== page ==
Additional study needed to affirm consistency of findings to latest surgeon training practices, other factors, say researchersThere is no statistical difference between the patient mortality rates of new and experienced surgeons a study using a newly developed statistical methodology and conducted by a research team comprised of medical doctors and statisticians has found.Because surgical training was radically changed in recent years–including a reduction of six to 12 months of training time–and other factors, the research team said further study will be needed to ensure the findings generalize.Researchers involved in this study are Dr. Rachel R. Kelz, associate professor of surgery; Dr. Jeffrey Silber, professor of pediatrics, anesthesiology and critical care; Paul Rosenbaum, professor of statistics; and Sam Pimentel, a doctoral student in statistics–all of the University of Pennsylvania.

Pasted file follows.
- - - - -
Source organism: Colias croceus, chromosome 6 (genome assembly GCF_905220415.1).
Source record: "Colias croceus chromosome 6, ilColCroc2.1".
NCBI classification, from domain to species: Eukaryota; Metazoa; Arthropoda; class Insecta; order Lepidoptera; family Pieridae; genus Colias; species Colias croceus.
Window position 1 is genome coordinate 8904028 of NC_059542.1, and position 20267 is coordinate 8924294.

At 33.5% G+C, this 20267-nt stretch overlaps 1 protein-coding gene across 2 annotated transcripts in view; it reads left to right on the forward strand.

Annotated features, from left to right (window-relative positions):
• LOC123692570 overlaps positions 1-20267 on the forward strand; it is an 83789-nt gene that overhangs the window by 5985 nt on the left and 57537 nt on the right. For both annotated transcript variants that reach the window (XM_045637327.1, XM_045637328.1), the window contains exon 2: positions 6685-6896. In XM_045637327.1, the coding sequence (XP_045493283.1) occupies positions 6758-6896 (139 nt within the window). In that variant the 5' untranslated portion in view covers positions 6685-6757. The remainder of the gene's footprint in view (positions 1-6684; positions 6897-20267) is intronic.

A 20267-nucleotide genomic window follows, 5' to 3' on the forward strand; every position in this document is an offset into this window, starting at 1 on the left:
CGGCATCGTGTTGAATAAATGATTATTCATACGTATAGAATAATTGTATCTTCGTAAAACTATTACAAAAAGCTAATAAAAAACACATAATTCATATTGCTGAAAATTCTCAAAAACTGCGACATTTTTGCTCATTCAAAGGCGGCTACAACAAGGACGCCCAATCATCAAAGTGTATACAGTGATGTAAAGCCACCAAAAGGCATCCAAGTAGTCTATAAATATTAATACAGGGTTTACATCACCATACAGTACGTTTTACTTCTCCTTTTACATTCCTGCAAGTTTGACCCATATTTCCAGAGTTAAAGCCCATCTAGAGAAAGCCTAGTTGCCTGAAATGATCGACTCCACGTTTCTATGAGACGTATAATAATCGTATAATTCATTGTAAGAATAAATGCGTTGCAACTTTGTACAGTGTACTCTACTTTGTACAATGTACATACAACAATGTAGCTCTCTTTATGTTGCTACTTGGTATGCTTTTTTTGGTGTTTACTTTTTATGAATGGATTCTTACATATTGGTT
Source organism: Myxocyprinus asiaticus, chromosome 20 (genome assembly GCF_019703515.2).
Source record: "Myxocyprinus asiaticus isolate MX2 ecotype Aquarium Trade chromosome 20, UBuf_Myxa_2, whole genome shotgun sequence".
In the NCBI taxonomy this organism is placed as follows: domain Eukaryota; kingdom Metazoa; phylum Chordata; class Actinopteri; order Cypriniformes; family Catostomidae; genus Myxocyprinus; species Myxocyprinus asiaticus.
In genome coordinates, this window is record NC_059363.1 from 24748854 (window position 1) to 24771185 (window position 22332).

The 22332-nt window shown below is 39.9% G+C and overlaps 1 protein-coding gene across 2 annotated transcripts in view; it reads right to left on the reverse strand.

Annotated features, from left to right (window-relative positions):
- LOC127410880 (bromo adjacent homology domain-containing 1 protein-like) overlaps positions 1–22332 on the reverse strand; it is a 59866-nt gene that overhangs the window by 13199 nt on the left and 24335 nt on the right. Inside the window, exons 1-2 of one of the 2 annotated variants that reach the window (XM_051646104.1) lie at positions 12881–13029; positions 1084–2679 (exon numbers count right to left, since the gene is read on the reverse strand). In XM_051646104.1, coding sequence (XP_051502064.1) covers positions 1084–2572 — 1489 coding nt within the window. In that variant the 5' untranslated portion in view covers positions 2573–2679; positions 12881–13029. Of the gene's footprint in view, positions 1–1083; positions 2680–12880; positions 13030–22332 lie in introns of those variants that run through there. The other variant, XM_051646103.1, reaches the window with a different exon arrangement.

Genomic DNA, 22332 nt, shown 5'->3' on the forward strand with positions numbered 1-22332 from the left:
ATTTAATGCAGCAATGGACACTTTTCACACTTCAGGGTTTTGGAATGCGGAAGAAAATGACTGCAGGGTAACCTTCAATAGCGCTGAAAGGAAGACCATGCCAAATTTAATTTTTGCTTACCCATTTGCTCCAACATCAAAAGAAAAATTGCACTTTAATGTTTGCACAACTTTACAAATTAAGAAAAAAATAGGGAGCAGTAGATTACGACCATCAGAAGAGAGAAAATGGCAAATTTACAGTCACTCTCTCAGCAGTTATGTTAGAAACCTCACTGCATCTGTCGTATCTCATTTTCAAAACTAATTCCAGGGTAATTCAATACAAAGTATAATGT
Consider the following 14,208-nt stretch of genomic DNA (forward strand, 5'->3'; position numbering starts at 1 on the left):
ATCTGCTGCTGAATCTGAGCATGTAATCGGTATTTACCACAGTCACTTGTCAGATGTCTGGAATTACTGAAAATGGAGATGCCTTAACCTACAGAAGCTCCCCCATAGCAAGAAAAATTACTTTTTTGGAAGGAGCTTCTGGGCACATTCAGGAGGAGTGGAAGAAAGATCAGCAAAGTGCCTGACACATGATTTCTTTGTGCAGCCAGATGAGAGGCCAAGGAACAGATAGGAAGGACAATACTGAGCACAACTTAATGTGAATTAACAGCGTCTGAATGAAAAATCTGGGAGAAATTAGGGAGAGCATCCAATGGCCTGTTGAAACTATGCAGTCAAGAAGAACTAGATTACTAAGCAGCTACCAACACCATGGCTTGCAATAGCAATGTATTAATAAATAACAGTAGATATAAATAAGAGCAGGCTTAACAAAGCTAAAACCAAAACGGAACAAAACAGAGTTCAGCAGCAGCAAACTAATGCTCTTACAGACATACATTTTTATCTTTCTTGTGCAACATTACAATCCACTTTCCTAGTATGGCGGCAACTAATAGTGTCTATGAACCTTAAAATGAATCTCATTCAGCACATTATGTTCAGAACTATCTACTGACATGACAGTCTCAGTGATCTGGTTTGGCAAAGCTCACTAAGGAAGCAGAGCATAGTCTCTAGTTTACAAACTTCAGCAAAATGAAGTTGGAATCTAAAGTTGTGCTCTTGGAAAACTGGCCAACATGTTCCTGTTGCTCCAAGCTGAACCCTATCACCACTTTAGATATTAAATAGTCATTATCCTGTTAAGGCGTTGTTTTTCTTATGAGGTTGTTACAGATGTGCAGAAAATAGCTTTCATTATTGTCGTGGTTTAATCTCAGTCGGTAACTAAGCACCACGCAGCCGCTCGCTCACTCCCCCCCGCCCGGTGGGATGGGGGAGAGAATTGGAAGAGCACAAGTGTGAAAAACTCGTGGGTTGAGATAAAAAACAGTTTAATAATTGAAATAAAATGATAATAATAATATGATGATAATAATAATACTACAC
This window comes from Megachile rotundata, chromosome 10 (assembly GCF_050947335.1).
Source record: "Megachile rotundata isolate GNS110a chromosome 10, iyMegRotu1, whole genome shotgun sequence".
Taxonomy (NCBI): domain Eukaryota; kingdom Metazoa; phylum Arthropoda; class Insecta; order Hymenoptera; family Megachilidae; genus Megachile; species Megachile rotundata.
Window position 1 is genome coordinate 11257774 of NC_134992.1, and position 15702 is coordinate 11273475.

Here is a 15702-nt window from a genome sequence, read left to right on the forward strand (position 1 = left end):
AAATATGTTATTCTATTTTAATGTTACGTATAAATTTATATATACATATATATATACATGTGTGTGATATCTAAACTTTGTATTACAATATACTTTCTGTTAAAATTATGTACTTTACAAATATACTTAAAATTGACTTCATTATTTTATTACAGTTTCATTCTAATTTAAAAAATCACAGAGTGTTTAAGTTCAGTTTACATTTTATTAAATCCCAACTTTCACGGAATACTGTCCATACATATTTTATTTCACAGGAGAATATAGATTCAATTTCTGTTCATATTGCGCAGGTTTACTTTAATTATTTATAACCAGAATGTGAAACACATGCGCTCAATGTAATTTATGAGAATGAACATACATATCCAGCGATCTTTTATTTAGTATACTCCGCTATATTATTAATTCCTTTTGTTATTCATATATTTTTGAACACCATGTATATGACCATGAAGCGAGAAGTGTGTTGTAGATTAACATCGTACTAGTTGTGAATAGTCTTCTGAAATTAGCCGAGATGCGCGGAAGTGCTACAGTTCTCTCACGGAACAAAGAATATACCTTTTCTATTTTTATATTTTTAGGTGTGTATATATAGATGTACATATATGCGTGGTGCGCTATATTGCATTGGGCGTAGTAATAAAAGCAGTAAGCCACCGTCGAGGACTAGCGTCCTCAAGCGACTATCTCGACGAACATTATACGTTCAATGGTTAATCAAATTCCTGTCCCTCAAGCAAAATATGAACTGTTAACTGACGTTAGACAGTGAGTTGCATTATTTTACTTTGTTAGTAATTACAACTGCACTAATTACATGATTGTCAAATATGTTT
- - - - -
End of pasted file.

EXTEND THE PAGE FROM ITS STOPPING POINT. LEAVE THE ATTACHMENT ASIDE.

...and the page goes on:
For some surgical procedures – such as the removal of varicose veins – the patient remains awake. Though safe, the patient can experience some pain and anxiety. But in a new study, researchers from the University of Surrey in the UK say simple methods of distraction could help ease such experiences.To reach their findings, published in the European Journal of Pain, Prof. Jane Ogden and colleagues enrolled 398 patients who were due to undergo varicose veinsurgery.For this type of surgery, patients typically remain awake, receiving only a local anesthetic.The researchers note that previously, patients have reported unfamiliar feelings, sounds and smells during the procedure. Some have also reported feeling a burning sensation, while others have said listening to conversations about the procedure between the surgeon and nurse makes them feel uneasy. Patients have also reported feeling anxious during the surgery.